November 2, 2022
Thanks to their massive gravity, compact astrophysical objects like black holes and neutron stars are among the most voracious entities in the universe, gobbling up interstellar gas and even dragging matter away from nearby stars in what are known as accretion disks.
Scientists want to better understand this accretion process and the disk of ionized gas formed around these compact objects because it could provide clues to their nature and behavior—such as the spectacular “jets” that emerge from supermassive black holes at close to the speed of light—as well as the properties of astrophysical plasmas.
For example, quantitative analysis of the spectral features of iron observed in the x-ray reflection spectrum from the dense, innermost region of an accretion disk provides one of the best methods to infer the spin, or rotation, of the black hole that helps power the jets.
Directly observing accretion disks, however, is challenging because of their surrounding environment and the complexity of the system. That’s where well-characterized and -diagnosed laboratory experiments on facilities like NIF, the world’s largest and highest-energy laser, play a key role.
NIF experiments “provide a unique opportunity to create states of matter at extreme conditions of temperature, density, and radiation flux relevant to astrophysics, and thus to explore the universe in the laboratory,” said physics professor Roberto Mancini of the University of Nevada, Reno. Mancini is the principal investigator of a new NIF Discovery Science campaign designed to simulate the type of photoionized plasma found in accretion disks and the surrounding stellar wind.
“Laboratory experiments have become critical to guide our understanding as well as to test data interpretation and astrophysical models that have been developed only on a best-theory effort,” Mancini said.
Photoionized plasmas are created when matter is superheated on its way into a black hole or neutron star; high-intensity broadband x-ray and ultraviolet radiation knocks electrons out of their orbits, creating the mixture of ions and free electrons called plasma.
“The focus of this research,” Mancini said, “is to study the fundamental atomic and radiation physics of plasmas driven by an intense flux of x rays—i.e., iron photoionized plasmas—at conditions relevant to those encountered in accretion disks around black holes, x-ray binaries, and warm absorbers in active galactic nuclei.
“Iron is a key element for astrophysics,” he said. “The x-ray flux energy and duration needed to do the experiment are only available at NIF.”
Collaborating on the research are Stanford University, Caltech, the University of Kentucky, Imperial College London, Technion, NASA, and LLNL.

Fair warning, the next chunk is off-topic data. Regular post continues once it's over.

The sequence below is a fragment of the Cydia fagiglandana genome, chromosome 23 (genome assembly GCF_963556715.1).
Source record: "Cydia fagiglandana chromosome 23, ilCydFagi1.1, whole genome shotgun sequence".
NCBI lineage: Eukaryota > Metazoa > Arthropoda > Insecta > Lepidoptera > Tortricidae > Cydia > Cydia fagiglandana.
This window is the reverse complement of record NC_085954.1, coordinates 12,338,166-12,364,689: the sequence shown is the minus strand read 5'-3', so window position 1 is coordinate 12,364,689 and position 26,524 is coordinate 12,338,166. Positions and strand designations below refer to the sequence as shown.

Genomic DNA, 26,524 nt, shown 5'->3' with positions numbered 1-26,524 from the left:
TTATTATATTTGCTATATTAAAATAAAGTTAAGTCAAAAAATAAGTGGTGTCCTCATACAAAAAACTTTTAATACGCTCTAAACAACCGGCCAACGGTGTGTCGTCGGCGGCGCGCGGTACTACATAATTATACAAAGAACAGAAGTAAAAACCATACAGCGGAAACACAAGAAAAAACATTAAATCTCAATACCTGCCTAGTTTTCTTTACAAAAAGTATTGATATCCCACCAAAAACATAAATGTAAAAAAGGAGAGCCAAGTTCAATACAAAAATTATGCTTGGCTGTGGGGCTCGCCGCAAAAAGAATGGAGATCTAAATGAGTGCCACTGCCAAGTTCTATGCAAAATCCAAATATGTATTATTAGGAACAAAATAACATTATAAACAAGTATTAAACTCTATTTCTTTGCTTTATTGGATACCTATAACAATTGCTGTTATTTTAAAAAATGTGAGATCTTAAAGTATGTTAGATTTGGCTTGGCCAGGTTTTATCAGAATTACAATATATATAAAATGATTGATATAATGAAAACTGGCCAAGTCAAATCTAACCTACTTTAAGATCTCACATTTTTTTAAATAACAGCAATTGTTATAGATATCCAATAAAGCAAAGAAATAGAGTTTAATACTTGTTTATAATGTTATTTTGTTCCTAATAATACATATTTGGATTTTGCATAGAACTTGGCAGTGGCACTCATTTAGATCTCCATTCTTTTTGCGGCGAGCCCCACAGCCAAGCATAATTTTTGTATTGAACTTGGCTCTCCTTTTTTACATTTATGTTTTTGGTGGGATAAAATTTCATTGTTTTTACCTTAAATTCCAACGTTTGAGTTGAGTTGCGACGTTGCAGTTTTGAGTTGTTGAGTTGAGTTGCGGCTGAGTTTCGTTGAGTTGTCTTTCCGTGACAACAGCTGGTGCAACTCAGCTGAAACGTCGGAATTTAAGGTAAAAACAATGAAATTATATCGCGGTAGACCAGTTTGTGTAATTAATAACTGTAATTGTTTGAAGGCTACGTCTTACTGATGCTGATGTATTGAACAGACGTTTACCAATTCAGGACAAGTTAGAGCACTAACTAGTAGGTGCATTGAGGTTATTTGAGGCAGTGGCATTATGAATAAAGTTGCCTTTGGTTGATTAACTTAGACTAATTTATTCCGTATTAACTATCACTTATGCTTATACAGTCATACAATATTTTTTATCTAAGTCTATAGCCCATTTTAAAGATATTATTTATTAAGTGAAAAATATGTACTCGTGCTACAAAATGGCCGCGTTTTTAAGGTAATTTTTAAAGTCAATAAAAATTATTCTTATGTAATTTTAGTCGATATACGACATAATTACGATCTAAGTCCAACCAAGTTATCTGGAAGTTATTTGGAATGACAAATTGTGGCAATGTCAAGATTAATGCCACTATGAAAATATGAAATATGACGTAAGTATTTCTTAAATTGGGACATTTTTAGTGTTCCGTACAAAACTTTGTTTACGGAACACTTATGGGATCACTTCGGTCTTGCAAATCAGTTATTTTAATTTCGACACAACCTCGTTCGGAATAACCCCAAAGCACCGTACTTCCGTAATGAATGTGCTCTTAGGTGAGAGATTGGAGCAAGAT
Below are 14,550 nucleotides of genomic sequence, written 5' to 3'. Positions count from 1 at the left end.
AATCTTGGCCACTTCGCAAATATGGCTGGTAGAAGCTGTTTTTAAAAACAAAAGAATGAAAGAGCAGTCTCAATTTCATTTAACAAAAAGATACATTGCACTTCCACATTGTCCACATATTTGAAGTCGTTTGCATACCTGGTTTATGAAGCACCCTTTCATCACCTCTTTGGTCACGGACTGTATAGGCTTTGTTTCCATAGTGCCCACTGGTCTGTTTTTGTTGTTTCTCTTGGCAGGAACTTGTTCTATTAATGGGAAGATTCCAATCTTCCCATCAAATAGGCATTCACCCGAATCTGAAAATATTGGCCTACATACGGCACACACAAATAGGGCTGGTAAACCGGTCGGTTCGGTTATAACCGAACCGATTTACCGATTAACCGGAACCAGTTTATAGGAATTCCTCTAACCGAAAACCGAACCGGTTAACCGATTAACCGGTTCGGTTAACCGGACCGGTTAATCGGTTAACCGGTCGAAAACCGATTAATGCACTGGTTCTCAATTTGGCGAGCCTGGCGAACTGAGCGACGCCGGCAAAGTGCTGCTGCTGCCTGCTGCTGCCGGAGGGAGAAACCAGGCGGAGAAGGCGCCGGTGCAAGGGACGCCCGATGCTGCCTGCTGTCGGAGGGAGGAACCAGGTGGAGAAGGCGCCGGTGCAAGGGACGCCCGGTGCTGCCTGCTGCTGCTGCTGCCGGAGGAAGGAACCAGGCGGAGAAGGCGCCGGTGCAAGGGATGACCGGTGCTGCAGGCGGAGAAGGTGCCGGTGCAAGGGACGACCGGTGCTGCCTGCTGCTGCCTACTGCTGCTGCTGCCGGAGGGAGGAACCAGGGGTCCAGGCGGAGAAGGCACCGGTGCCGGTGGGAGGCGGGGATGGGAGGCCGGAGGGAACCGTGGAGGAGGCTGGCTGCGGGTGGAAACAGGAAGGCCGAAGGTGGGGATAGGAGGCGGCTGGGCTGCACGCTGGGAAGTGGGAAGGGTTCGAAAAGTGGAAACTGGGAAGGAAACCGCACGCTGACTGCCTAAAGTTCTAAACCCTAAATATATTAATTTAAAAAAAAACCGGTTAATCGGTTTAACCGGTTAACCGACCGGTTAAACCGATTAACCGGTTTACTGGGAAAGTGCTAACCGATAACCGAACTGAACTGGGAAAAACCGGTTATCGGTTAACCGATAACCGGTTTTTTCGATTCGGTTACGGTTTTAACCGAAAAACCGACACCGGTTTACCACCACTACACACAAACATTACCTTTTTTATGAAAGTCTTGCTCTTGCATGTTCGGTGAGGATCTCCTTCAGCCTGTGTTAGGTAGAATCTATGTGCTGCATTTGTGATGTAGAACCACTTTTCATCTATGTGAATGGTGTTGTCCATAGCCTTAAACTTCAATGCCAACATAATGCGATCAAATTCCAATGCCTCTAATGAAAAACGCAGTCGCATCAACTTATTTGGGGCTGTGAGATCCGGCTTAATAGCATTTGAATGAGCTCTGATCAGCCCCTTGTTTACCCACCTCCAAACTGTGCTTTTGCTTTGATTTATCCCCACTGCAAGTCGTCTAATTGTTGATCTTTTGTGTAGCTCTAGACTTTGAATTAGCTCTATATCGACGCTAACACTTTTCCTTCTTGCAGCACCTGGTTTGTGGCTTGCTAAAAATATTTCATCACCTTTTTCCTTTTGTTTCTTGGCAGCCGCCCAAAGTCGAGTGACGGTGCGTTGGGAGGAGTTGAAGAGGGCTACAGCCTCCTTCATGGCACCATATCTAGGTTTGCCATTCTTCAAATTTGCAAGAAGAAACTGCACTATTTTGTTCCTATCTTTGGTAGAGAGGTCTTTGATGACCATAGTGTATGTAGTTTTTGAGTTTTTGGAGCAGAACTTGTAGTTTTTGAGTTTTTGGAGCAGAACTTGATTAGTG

The Photoionized Plasma Campaign uses NIF’s high-energy laser beams to produce plasma in a type of steady state called photoionization equilibrium (PIE), where photoionization is balanced by radiative and dielectronic recombination.
Previous experiments at the Z pulsed-power facility at Sandia National Laboratories and other facilities have produced significant discrepancies with astrophysics codes. The NIF iron PIE experiments “will demonstrate iron PIE in the laboratory for the first time,” Mancini said, “thus making a critical contribution to understanding these discrepancies.”
The campaign conducted its first three experiments on Aug. 3. To achieve an x-ray drive longer than the equilibration time—about 10 to 30 nanoseconds (billionths of a second) in the lab—NIF drove three gold halfraums (half hohlraums), one at a time for 10 nanoseconds each, producing a 30-nanosecond drive onto a thin plastic-tamped iron-magnesium sample. Simulations predicted that the sample would heat and expand from half a micron to more than 1,000 microns in thickness.
The sample was backlit to produce an absorption spectrum recorded with the NIF Opacity Spectrometer. Analysis of the transmission spectrum provides plasma ionization and temperature data. Separately, a gated imager measured the sample expansion to infer its density and the DANTE-1 diagnostic measured the drive flux from the halfraums.
“The Aug. 3 experiments succeeded in establishing the experimental platform and “obtaining usable data on all three primary diagnostics,” said LLNL physicist Bob Heeter, the campaign’s responsible individual. The researchers expect the simultaneous flux, density, and absorption data to improve understanding of the potoionization/recombination rate balance, relevant not just to extreme astrophysical environments but also to laser-driven “non-LTE” (non-local thermodynamic equilibrium) plasmas generally.
The next experiments in the campaign are scheduled for May of next year.
“NIF Helps Unravel Mysteries of Heat Conduction in Turbulent Galaxy-Cluster Plasmas,” NIF & Photon Science News, March 9, 2022
“Laser Experiments Illuminate the Cosmos,” Science & Technology Review, December, 2016
Follow us on Twitter: @lasers_llnl